Finding Peace

After receiving calls about Emmett’s biting for the past two days, I was bracing myself to hear how his next victim got attacked when it turned out to be another teacher instead. “Hello Elise’s mummy, Elise’s contact lens fell out, could you come down to put it back in? We don’t know how to put it back. Please come down now.”

Elise has been using her prosthetic eye for about 2.5 years now.

She is unable to see through that eye and it is to make her appear as if she has two eyes like everyone else. It isn’t immediately noticeable, but as the prosthetic eye is merely a cover, the pupil does not move when her natural eye does. It does not need to be removed daily, but it can be taken out for cleaning. Sometimes, when she rubs on her eye too hard, it may fall out, which is what happened today.

It brought my mind back to the first time it happened when I was alone with her. One moment, she was playing around, and the other moment, she was staring at me with an empty socket. I freaked out and immediately called the prosthetic doctor while alerting my closer friends on WhatsApp “OMG ELISE’S EYE JUST DROPPED OUT WHAT DO I DO”. I was ready to bring her to the hospital so that the doctor could insert it back for her (and me). The doctor encouraged me to try it myself first, instructing me over the phone.

Back then, she was much younger and she would not stay still because she was traumatised by her experience of being held down forcibly for tests, eye dressing changes and her wound was possibly tender and healing. It was like pinning down a squealing piglet destined for slaughter. My feelings were a mish-mash of guilt, fear, shock and pity. Eventually, I slot it in without going to the hospital.

Emotionally, it was saddening for us to come to terms with the fact. Up till now, I don’t think my husband has seen her eye socket yet.

Back to today. The same situation occurred and I saw how shocked her teachers were. They managed to cover Elise’s eye and move her to the office before other children took notice. Her form teacher told me that she couldn’t bear to look. It’s completely natural for them to have that response and I don’t blame them. After all, it’s not something they encounter often and most people can’t deal with seeing something like that. If you’re curious, her eye socket has healed and it is neither bloody or has dangling veins. It appears as pink hollow flesh.

I washed it under running water before popping it back in. Over the years, both of us has gotten used to it. Elise has observed her appearance in the mirror without her prosthetic eye (I advised her not to, she insisted) and her reaction was not one of fear or disgust. It seems that she understands and is living without noticeable problems. She can run, kick a ball and balance on beams.  However, at 3 going on 4 years old, people around her are less likely to make snark remarks about appearance. We will cross that bridge when we get to it.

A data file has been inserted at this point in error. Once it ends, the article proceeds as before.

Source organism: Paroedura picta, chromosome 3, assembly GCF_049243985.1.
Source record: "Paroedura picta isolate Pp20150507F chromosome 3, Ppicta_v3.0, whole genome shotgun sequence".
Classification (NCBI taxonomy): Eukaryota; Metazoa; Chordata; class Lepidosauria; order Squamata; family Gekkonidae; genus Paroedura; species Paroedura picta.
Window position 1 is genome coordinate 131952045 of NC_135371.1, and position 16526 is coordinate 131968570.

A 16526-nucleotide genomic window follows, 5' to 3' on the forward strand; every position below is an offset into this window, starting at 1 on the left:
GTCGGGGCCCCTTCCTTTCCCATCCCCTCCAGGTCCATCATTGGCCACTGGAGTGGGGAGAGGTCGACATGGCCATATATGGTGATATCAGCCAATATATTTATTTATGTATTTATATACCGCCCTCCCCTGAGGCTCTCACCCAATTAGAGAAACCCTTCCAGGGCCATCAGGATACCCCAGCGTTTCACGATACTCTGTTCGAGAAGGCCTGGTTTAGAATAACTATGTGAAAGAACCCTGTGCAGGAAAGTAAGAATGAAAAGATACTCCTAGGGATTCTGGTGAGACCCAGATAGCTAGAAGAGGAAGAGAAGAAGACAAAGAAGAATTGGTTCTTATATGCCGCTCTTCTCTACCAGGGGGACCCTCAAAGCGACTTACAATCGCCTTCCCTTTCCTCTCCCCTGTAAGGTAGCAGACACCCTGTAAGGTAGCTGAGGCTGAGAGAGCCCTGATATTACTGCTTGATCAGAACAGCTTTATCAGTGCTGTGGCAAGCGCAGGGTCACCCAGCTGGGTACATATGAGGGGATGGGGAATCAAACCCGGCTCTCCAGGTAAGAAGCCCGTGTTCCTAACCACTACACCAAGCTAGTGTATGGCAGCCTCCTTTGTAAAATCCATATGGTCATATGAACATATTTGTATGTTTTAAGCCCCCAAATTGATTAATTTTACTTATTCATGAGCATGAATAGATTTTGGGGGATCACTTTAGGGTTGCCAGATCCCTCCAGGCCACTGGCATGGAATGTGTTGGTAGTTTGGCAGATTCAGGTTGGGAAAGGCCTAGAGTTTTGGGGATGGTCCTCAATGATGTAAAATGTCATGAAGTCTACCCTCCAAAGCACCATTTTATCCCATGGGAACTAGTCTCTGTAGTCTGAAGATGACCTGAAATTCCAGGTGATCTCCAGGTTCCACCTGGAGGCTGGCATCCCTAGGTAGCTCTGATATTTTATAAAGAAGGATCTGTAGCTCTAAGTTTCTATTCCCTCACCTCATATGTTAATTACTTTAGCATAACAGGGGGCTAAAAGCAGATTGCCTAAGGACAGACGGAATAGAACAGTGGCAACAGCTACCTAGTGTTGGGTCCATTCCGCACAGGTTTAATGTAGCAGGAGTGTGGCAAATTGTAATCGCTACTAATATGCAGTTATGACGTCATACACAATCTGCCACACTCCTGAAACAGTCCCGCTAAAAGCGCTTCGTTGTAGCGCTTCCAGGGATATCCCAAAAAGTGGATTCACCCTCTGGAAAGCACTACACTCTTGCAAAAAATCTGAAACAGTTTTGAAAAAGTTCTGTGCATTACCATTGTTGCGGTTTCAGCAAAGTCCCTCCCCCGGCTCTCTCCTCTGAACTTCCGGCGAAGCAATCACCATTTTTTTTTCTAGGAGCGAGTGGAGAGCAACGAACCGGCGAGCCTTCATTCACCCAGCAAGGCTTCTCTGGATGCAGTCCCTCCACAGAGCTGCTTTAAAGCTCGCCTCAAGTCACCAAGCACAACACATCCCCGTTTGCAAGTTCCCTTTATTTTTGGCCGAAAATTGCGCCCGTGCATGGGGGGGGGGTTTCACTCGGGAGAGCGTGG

Emmett’s Birth Story

This post is so last year. It was in my drafts, unfinished until now.

Having heard about how second babies arrive earlier than their older siblings, I had my hospital bag packed and ready to go when I hit 36 weeks. On a Sunday at 39 weeks, I was out for breakfast when I was hit by crippling contractions, so bad it hurt to walk. I staggered home and took a shower, thinking that THIS WAS IT. Turns out it was a false alarm and I spent the entire day on standby. 

At the next checkup, the doctor said that the baby’s head was already engaged and the contractions helped the baby move down further but I had no signs of labour. I was a green-eyed monster, commanding the baby to come out whilst being taunted by birth notifications, one by one, in the WhatsApp group chats. WHY WASN’T THIS BABY COMING OUT?! BEING SO PREGNANT IS NOT FUN!

Two days before the baby came out, my mucus plug did. It was a lot of transparent discharge. 

D-Day

40 weeks, 1 day. I was out to get lunch when I felt my insides cramp up. My tolerance for pain is moderately high, so I waited for it to subside before going home for a shower and making sure everything I needed was in my hospital bag. After that, I latched Elise to sleep. Before leaving, I kissed her cheek and felt a huge pang of sadness because I knew that the next time I saw her, she would no longer be my only baby. I called my husband who was at work to meet me at the hospital. 

I took a cab down to the hospital and realised that my husband was NOWHERE to be seen. Strange, considering his workplace was nearer to the hospital than our house. I decided on a regular Ultimate from Coffee Bean as The Last Drink to sip on while waiting for him. On hindsight, the caffeine helped in ramping up my energy to push. The contractions were about 15 minutes apart. He arrived at the hospital 30 minutes later and made me help him with a phone call for work.  -_-